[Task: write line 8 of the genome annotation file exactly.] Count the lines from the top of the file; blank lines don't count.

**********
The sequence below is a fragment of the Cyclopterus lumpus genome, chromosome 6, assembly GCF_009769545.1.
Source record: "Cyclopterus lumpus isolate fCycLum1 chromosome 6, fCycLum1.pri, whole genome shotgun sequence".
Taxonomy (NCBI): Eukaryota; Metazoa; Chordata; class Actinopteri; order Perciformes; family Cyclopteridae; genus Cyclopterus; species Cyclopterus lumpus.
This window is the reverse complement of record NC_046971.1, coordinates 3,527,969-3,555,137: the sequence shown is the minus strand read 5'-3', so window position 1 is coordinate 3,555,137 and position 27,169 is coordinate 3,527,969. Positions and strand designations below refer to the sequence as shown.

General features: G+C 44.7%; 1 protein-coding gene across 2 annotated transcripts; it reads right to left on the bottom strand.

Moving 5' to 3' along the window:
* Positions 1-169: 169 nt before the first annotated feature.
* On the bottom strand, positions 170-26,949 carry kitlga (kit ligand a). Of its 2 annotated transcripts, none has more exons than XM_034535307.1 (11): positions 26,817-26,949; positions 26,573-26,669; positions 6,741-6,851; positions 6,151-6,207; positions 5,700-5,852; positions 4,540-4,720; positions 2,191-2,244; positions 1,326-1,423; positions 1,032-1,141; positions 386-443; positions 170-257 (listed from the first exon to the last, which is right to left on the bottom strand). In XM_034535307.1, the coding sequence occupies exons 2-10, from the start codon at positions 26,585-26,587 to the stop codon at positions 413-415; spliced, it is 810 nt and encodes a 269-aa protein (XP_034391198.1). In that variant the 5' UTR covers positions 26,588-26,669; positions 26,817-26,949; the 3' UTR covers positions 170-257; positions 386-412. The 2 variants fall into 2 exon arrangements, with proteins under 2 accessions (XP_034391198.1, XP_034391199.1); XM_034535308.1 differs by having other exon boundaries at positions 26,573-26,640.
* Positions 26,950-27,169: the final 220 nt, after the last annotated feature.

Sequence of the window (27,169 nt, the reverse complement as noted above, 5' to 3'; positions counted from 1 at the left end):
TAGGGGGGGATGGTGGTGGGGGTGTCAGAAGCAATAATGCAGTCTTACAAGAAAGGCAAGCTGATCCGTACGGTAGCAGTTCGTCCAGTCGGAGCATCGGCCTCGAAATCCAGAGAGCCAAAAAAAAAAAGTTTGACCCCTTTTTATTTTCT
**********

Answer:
* On the bottom strand, positions 170-26,949 carry kitlga (kit ligand a). Of its 2 annotated transcripts, none has more exons than XM_034535307.1 (11): positions 26,817-26,949; positions 26,573-26,669; positions 6,741-6,851; positions 6,151-6,207; positions 5,700-5,852; positions 4,540-4,720; positions 2,191-2,244; positions 1,326-1,423; positions 1,032-1,141; positions 386-443; positions 170-257 (listed from the first exon to the last, which is right to left on the bottom strand). In XM_034535307.1, the coding sequence occupies exons 2-10, from the start codon at positions 26,585-26,587 to the stop codon at positions 413-415; spliced, it is 810 nt and encodes a 269-aa protein (XP_034391198.1). In that variant the 5' UTR covers positions 26,588-26,669; positions 26,817-26,949; the 3' UTR covers positions 170-257; positions 386-412. The 2 variants fall into 2 exon arrangements, with proteins under 2 accessions (XP_034391198.1, XP_034391199.1); XM_034535308.1 differs by having other exon boundaries at positions 26,573-26,640.